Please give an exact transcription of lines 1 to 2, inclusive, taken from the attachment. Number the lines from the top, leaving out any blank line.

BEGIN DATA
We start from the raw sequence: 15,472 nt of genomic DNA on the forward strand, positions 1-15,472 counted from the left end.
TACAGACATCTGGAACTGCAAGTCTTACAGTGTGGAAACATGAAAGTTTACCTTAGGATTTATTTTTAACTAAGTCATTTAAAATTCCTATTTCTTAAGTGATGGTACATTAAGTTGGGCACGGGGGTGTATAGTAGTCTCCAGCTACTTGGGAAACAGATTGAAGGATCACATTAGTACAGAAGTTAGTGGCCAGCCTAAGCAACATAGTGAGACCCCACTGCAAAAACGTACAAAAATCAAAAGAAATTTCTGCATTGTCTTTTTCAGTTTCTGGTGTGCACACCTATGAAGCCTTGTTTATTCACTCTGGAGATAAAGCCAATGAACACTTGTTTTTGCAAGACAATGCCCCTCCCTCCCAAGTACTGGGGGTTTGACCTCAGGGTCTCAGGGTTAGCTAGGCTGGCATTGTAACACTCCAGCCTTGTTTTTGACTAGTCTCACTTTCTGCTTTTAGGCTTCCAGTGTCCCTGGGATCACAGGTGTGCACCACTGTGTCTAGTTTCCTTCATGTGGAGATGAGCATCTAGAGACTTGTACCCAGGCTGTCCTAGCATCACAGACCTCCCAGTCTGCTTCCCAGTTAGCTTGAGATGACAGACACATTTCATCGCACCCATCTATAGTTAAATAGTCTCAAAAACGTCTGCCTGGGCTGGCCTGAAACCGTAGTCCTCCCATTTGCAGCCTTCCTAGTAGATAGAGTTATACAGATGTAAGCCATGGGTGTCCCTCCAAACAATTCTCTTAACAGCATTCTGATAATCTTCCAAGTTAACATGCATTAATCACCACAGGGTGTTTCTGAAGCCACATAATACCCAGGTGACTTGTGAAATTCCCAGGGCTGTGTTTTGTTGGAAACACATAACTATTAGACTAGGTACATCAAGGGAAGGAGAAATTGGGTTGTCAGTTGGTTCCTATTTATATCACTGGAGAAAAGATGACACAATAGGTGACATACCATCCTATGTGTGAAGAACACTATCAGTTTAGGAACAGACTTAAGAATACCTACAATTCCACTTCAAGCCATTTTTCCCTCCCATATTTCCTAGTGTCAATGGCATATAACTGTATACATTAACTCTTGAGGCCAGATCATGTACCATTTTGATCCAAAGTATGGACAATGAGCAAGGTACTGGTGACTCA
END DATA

We start from the raw sequence: 15,472 nt of genomic DNA on the forward strand, positions 1-15,472 counted from the left end.
TACAGACATCTGGAACTGCAAGTCTTACAGTGTGGAAACATGAAAGTTTACCTTAGGATTTATTTTTAACTAAGTCATTTAAAATTCCTATTTCTTAAGTGATGGTACATTAAGTTGGGCACGGGGGTGTATAGTAGTCTCCAGCTACTTGGGAAACAGATTGAAGGATCACATTAGTACAGAAGTTAGTGGCCAGCCTAAGCAACATAGTGAGACCCCACTGCAAAAACGTACAAAAATCAAAAGAAATTTCTGCATTGTCTTTTTCAGTTTCTGGTGTGCACACCTATGAAGCCTTGTTTATTCACTCTGGAGATAAAGCCAATGAACACTTGTTTTTGCAAGACAATGCCCCTCCCTCCCAAGTACTGGGGGTTTGACCTCAGGGTCTCAGGGTTAGCTAGGCTGGCATTGTAACACTCCAGCCTTGTTTTTGACTAGTCTCACTTTCTGCTTTTAGGCTTCCAGTGTCCCTGGGATCACAGGTGTGCACCACTGTGTCTAGTTTCCTTCATGTGGAGATGAGCATCTAGAGACTTGTACCCAGGCTGTCCTAGCATCACAGACCTCCCAGTCTGCTTCCCAGTTAGCTTGAGATGACAGACACATTTCATCGCACCCATCTATAGTTAAATAGTCTCAAAAACGTCTGCCTGGGCTGGCCTGAAACCGTAGTCCTCCCATTTGCAGCCTTCCTAGTAGATAGAGTTATACAGATGTAAGCCATGGGTGTCCCTCCAAACAATTCTCTTAACAGCATTCTGATAATCTTCCAAGTTAACATGCATTAATCACCACAGGGTGTTTCTGAAGCCACATAATACCCAGGTGACTTGTGAAATTCCCAGGGCTGTGTTTTGTTGGAAACACATAACTATTAGACTAGGTACATCAAGGGAAGGAGAAATTGGGTTGTCAGTTGGTTCCTATTTATATCACTGGAGAAAAGATGACACAATAGGTGACATACCATCCTATGTGTGAAGAACACTATCAGTTTAGGAACAGACTTAAGAATACCTACAATTCCACTTCAAGCCATTTTTCCCTCCCATATTTCCTAGTGTCAATGGCATATAACTGTATACATTAACTCTTGAGGCCAGATCATGTACCATTTTGATCCAAAGTATGGACAATGAGCAAGGTACTGGTGACTCA